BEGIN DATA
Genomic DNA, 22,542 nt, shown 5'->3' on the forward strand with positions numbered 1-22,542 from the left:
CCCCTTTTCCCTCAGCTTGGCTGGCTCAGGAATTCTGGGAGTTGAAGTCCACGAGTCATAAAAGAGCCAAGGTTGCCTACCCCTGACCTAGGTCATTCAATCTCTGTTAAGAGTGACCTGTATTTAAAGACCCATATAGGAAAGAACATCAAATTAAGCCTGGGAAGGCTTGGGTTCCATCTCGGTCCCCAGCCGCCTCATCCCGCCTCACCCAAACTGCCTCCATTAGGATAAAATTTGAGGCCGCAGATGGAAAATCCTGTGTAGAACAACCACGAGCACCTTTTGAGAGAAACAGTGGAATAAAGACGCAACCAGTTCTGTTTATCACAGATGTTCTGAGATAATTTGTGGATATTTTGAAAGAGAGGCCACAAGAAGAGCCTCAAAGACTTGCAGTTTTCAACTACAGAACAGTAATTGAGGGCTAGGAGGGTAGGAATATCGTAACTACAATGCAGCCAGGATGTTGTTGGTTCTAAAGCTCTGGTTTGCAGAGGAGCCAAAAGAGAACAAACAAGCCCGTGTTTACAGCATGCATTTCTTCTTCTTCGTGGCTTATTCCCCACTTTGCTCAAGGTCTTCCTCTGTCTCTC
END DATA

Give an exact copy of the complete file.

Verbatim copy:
Genomic DNA, 22,542 nt, shown 5'->3' on the forward strand with positions numbered 1-22,542 from the left:
CCCCTTTTCCCTCAGCTTGGCTGGCTCAGGAATTCTGGGAGTTGAAGTCCACGAGTCATAAAAGAGCCAAGGTTGCCTACCCCTGACCTAGGTCATTCAATCTCTGTTAAGAGTGACCTGTATTTAAAGACCCATATAGGAAAGAACATCAAATTAAGCCTGGGAAGGCTTGGGTTCCATCTCGGTCCCCAGCCGCCTCATCCCGCCTCACCCAAACTGCCTCCATTAGGATAAAATTTGAGGCCGCAGATGGAAAATCCTGTGTAGAACAACCACGAGCACCTTTTGAGAGAAACAGTGGAATAAAGACGCAACCAGTTCTGTTTATCACAGATGTTCTGAGATAATTTGTGGATATTTTGAAAGAGAGGCCACAAGAAGAGCCTCAAAGACTTGCAGTTTTCAACTACAGAACAGTAATTGAGGGCTAGGAGGGTAGGAATATCGTAACTACAATGCAGCCAGGATGTTGTTGGTTCTAAAGCTCTGGTTTGCAGAGGAGCCAAAAGAGAACAAACAAGCCCGTGTTTACAGCATGCATTTCTTCTTCTTCGTGGCTTATTCCCCACTTTGCTCAAGGTCTTCCTCTGTCTCTC